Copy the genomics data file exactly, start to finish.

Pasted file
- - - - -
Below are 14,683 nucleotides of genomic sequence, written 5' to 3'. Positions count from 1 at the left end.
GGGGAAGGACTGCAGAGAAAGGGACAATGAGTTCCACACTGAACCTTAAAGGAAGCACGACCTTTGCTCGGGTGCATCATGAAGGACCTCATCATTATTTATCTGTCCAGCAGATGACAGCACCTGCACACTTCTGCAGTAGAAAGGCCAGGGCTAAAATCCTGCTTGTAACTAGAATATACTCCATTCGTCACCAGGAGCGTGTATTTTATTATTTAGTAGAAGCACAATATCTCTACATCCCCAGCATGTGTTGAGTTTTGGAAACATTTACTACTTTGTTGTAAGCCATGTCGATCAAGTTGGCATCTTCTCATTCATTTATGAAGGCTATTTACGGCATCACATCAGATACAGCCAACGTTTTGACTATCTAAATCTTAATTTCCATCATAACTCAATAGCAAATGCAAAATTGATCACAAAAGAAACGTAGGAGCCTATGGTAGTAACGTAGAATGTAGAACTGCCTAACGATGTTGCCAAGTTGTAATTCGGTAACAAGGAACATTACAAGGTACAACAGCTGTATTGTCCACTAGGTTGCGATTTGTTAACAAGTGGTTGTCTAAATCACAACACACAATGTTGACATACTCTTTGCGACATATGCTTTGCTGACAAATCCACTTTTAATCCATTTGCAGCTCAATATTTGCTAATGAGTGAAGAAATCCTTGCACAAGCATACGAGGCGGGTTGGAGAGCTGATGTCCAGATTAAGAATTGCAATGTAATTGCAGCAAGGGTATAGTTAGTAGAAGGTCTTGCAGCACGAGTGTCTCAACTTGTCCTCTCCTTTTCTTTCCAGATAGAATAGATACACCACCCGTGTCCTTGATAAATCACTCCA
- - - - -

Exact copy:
Below are 14,683 nucleotides of genomic sequence, written 5' to 3'. Positions count from 1 at the left end.
GGGGAAGGACTGCAGAGAAAGGGACAATGAGTTCCACACTGAACCTTAAAGGAAGCACGACCTTTGCTCGGGTGCATCATGAAGGACCTCATCATTATTTATCTGTCCAGCAGATGACAGCACCTGCACACTTCTGCAGTAGAAAGGCCAGGGCTAAAATCCTGCTTGTAACTAGAATATACTCCATTCGTCACCAGGAGCGTGTATTTTATTATTTAGTAGAAGCACAATATCTCTACATCCCCAGCATGTGTTGAGTTTTGGAAACATTTACTACTTTGTTGTAAGCCATGTCGATCAAGTTGGCATCTTCTCATTCATTTATGAAGGCTATTTACGGCATCACATCAGATACAGCCAACGTTTTGACTATCTAAATCTTAATTTCCATCATAACTCAATAGCAAATGCAAAATTGATCACAAAAGAAACGTAGGAGCCTATGGTAGTAACGTAGAATGTAGAACTGCCTAACGATGTTGCCAAGTTGTAATTCGGTAACAAGGAACATTACAAGGTACAACAGCTGTATTGTCCACTAGGTTGCGATTTGTTAACAAGTGGTTGTCTAAATCACAACACACAATGTTGACATACTCTTTGCGACATATGCTTTGCTGACAAATCCACTTTTAATCCATTTGCAGCTCAATATTTGCTAATGAGTGAAGAAATCCTTGCACAAGCATACGAGGCGGGTTGGAGAGCTGATGTCCAGATTAAGAATTGCAATGTAATTGCAGCAAGGGTATAGTTAGTAGAAGGTCTTGCAGCACGAGTGTCTCAACTTGTCCTCTCCTTTTCTTTCCAGATAGAATAGATACACCACCCGTGTCCTTGATAAATCACTCCA